Attending The CRay Project production of PINS (Pretty In Nubian Skin) on Saturday, February 8th, at The Long Beach Playhouse, in Long Beach, CA. was a great pleasure. Chatiera “Cookie” Ray and LaRonica “Ronnie” Southerland directed this sultry production. Ray and Southerland along with fourteenth other performers created a space where Black sexuality was explored, honored, and celebrated through the beautiful art form of burlesque dance.
PINS was an intentional and unapologetic mature adult production and the old adage, “If you can’t stand the heat, get out of the kitchen!” perfectly describes this high voltage creation of pure sensuality. The pre-show details were exceptional, from the rose covered bed in the foyer, and the cast greeting guests with sweets, to fake money given, which was to be thrown during highpoints throughout performance, and lastly to the seating arrangements. The first two rows were only for those who wanted to interact with the cast.
Act one begins with a spunky piece filled with satire that was choreographed by Ray and Southerland to the music D#ncing Ain’t F*cking from “Showgirls! The Musical” and the piece was entitled the same. The MC and five flirtatiously female performers, Christina Morales-Grace, Adrianna Lanier, Crystal Weaks-Pryor, Sam Sanders and Adrianna Vieux, welcomed all guests.James MahKween choreographed “You Feel Me”, a seductive duet between Mychal Vandell and Adrianna Vieux. This athletic and heavily charged dance had many breathtaking moments. Vieux, an alluring and leggy coquet and Vandell, whose masculine appeal was evident, moved in sequence through steamy stimulating positions and effortless lifts. MahKween did not create this dance for the timid or the faint-of-heart, but for those who have sex positive attitudes.
Ray choreographed the next four dances. “Is It A Crime” danced by the whimsical Makeda Easter who was a joy to watch. Her fluid and graceful movement matched Sade’s velvety voice and put the audience in a state of wonderment. LaRonica “Ronnie” Southerland danced “Carmen Sutra” to Habanera in a playful, seductive, and femme fatale matter. Here comedic timing was impeccable and her command of codified techniques was exceptional. She teased and amazed the audience as she went from a common peasant girl to an audacious mistress who broke barriers by combining twerking and opera music. It is easy to see why she is one of the leaders of the CRay Project. Next, in a low gleaming light and fog, six goddesses, Adrianna Lanier, Makeda Easter, TiYuana Morehead, Crystal Weaks-Pryor, Sam Sanders and Adrianna Vieux, appear seated and standing on three-feet cubes in thigh high six-inch boots, fishnets, and daisy dukes. These divas fiercely danced to Michael Jackson’s Dirty Diana and “slayed” with high battlements, multiple sharp turns, and long luscious layouts. The last dance of act one was “WO.man” performed by Christina Morales-Grace. Stripping from a red ring-leader jacket to reveal a gold bejeweled outfit, Morales-Grace charismatically danced to James Brown’s Man’s World. Her soft, silky, and heartfelt movements took the audience on a enchanting journey.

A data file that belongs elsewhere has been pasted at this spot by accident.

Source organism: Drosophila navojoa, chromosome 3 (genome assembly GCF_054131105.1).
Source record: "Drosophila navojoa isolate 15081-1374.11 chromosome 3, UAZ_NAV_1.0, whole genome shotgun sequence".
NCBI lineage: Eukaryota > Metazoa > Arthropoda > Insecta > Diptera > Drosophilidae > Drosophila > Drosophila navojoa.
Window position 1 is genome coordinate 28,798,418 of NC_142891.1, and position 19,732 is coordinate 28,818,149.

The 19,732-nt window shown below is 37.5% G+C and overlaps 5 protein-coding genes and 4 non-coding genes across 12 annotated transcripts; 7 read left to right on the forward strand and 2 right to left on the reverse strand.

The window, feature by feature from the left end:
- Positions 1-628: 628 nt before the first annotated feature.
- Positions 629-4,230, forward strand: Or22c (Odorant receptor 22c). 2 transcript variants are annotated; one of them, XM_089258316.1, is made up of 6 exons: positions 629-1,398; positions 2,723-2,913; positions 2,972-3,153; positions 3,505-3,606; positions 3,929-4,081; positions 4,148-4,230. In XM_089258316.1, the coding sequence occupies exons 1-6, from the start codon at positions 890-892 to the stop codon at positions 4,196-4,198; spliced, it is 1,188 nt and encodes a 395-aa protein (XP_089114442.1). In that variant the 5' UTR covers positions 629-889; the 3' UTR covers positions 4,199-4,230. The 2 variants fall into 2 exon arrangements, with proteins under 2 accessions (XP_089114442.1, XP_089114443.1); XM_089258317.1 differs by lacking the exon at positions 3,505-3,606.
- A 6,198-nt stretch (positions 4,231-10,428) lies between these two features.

Ray and Southerland”s collaboration of “No Average Poke”, opened act two during which they shared a comedic moment, and dancers Christina Morales-Grace, Adrianna Lanier, TiYuana Morehead, Crystal Weaks-Pryor, Jon Manuel Rivera, Sam Sanders, and Adrianna Vieux aided in the satire. A lot of fake and real dollars were thrown during this dance and Rivera brought an unforgettable spark to the work with his penetrating majestic gazes and overall polished performance.